What exactly is equanimity?

A discussion on all aspects of Theravāda Buddhism
vesak2014
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Re: Are there five senses or six senses?

Post by vesak2014 » Sat Aug 02, 2014 6:16 am

culaavuso wrote:
vesak2014 wrote:I'm talking about upekkhā vedanā, there is no such thing, and it is not the pali term for the third type of feeling. This small yet critical error makes the rest of the path misleading.
What is the difference between upekkhindriya, classed as vedanā and said to be anything to be experienced as adukkhamasukhā, and upekkhā vedanā? In what way is this distinction critical to the practice of the path and how does a misunderstanding between them lead astray?
Regarding the meaning, it is true upekkhindriya can have similar meaning to adukkhamasukhā, even though the five vedanā exposition uses sātaṃ & asātaṃ while the three vedanā exposition only uses dukkhaṃ & sukhaṃ. That is not the main issue. But changing the word used in an exposition with other word with "similar" meaning used in another exposition of the same topic (vedanā) may cause confusion. Problem arises since it turned out that there is more to upekkhā than merely equals to adukkhamasukhā, and the damage is done. Below is the explanation.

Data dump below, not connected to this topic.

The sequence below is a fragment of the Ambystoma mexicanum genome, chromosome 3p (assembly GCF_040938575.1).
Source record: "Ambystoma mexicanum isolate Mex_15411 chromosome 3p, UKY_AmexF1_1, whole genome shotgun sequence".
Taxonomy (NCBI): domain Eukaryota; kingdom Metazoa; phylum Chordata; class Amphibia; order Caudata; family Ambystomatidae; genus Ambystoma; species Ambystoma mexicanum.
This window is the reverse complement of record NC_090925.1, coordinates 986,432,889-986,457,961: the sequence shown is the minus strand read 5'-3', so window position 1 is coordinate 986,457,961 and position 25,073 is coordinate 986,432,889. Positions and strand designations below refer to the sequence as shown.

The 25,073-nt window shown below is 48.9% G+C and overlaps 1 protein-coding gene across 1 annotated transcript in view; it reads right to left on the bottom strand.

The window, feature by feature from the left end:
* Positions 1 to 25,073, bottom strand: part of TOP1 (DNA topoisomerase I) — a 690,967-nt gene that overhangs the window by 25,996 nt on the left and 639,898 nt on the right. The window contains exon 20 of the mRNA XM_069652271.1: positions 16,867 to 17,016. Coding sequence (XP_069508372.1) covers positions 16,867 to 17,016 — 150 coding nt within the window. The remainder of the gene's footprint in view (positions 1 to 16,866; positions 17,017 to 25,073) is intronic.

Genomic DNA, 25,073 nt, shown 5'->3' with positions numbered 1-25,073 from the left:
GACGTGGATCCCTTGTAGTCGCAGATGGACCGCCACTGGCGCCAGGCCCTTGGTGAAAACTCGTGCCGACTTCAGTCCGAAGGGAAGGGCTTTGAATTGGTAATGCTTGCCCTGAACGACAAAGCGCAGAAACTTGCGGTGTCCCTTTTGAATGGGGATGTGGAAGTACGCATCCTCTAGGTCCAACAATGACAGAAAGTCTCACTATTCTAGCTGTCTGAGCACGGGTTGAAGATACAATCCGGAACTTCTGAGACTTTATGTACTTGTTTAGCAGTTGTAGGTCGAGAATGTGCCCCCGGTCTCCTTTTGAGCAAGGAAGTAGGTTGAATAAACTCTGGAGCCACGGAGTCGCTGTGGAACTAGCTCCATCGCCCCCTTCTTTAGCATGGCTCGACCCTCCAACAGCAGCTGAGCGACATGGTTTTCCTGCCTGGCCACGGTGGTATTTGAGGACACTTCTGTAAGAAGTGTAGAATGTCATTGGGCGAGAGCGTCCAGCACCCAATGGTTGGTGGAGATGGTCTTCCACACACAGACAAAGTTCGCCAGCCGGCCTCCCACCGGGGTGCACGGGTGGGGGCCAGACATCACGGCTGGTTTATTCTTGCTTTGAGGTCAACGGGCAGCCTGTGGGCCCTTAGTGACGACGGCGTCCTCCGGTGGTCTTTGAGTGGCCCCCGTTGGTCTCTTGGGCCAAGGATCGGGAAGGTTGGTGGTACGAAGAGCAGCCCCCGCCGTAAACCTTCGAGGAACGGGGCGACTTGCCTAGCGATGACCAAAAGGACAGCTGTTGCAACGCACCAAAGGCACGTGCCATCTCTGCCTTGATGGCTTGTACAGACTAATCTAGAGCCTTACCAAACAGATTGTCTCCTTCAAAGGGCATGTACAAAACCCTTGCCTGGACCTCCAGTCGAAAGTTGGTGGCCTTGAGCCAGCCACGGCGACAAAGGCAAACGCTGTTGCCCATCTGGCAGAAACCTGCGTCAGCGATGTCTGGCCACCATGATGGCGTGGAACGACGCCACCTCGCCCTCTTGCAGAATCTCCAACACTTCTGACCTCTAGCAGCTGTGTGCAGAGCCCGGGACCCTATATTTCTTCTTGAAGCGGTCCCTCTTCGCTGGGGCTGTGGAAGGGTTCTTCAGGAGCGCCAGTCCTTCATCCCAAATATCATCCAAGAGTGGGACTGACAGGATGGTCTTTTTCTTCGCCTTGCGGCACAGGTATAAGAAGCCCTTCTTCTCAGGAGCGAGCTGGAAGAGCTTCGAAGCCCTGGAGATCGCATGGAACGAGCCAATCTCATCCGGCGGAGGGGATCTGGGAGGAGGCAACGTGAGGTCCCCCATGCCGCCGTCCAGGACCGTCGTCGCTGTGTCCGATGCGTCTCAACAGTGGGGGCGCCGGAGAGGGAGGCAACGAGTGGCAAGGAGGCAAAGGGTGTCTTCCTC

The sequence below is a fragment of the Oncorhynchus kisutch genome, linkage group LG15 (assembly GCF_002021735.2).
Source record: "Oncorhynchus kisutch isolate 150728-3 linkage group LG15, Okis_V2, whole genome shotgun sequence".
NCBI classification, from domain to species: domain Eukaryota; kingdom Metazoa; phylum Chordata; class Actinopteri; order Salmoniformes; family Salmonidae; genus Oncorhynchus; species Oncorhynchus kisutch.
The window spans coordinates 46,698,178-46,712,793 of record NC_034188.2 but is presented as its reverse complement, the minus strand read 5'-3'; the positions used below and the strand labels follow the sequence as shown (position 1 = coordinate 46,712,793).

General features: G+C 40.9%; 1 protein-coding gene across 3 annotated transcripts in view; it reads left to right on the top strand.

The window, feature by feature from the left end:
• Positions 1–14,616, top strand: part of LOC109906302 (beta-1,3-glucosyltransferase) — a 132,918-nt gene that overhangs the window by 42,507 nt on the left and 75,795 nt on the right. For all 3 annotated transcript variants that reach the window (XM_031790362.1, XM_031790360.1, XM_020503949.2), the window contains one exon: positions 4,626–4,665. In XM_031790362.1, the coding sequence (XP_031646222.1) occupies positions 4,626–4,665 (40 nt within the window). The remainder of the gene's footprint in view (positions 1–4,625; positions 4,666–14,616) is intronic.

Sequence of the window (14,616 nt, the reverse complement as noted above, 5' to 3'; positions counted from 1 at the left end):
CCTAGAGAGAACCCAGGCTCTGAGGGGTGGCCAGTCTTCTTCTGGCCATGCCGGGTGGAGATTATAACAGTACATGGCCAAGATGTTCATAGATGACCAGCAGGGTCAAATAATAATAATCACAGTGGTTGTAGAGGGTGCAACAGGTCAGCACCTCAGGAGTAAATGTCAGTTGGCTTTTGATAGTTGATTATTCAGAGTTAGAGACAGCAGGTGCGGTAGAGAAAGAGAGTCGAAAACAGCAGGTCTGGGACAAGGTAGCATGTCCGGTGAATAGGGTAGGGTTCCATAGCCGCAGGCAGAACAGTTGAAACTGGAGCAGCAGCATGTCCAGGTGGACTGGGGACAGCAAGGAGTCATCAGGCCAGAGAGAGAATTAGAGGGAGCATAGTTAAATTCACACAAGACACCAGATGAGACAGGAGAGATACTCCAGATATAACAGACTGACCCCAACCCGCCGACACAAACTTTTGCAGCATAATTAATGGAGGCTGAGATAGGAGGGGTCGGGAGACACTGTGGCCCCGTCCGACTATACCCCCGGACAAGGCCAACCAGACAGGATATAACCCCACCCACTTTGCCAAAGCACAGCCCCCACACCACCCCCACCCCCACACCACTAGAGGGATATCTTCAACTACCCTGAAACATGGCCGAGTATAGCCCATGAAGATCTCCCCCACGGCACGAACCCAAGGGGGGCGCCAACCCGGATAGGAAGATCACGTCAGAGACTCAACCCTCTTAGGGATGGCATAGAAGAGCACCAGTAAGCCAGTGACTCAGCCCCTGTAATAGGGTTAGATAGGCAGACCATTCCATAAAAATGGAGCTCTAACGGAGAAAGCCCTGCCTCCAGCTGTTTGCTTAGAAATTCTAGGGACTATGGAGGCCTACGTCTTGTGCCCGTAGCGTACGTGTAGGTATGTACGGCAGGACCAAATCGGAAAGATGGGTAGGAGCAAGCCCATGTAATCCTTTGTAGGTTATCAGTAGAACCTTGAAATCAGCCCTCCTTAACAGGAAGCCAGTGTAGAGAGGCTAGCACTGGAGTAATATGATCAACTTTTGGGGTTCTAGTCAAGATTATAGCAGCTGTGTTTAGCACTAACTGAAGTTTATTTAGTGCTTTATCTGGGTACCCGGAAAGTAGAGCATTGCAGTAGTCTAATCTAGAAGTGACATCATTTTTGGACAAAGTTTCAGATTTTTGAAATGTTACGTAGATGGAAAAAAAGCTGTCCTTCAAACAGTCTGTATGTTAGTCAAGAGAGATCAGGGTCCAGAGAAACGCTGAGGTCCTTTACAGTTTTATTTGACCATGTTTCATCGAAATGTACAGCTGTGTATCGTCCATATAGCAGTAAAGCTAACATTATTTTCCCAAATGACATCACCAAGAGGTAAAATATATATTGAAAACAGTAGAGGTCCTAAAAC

MN 140:
"There remains only consciousness: pure & bright. What does one cognize with that consciousness? One cognizes 'pleasure.' One cognizes 'pain.' One cognizes 'neither pleasure nor pain.' In dependence on a sensory contact that is to be felt as pleasure, there arises a feeling of pleasure. When sensing a feeling of pleasure, one discerns that 'I am sensing a feeling of pleasure.' One discerns that 'With the cessation of that very sensory contact that is to be felt as pleasure, the concomitant feeling — the feeling of pleasure that has arisen in dependence on the sensory contact that is to be felt as pleasure — ceases, is stilled.' In dependence on a sensory contact that is to be felt as pain... In dependence on a sensory contact that is to be felt as neither pleasure nor pain, there arises a feeling of neither pleasure nor pain. When sensing a feeling of neither pleasure nor pain, one discerns that 'I am sensing a feeling of neither pleasure nor pain.' One discerns that 'With the cessation of that very sensory contact that is to be felt as neither pleasure nor pain, the concomitant feeling — the feeling of neither pleasure nor pain that has arisen in dependence on the sensory contact that is to be felt as neither pleasure nor pain — ceases, is stilled.'
...
[simile]
...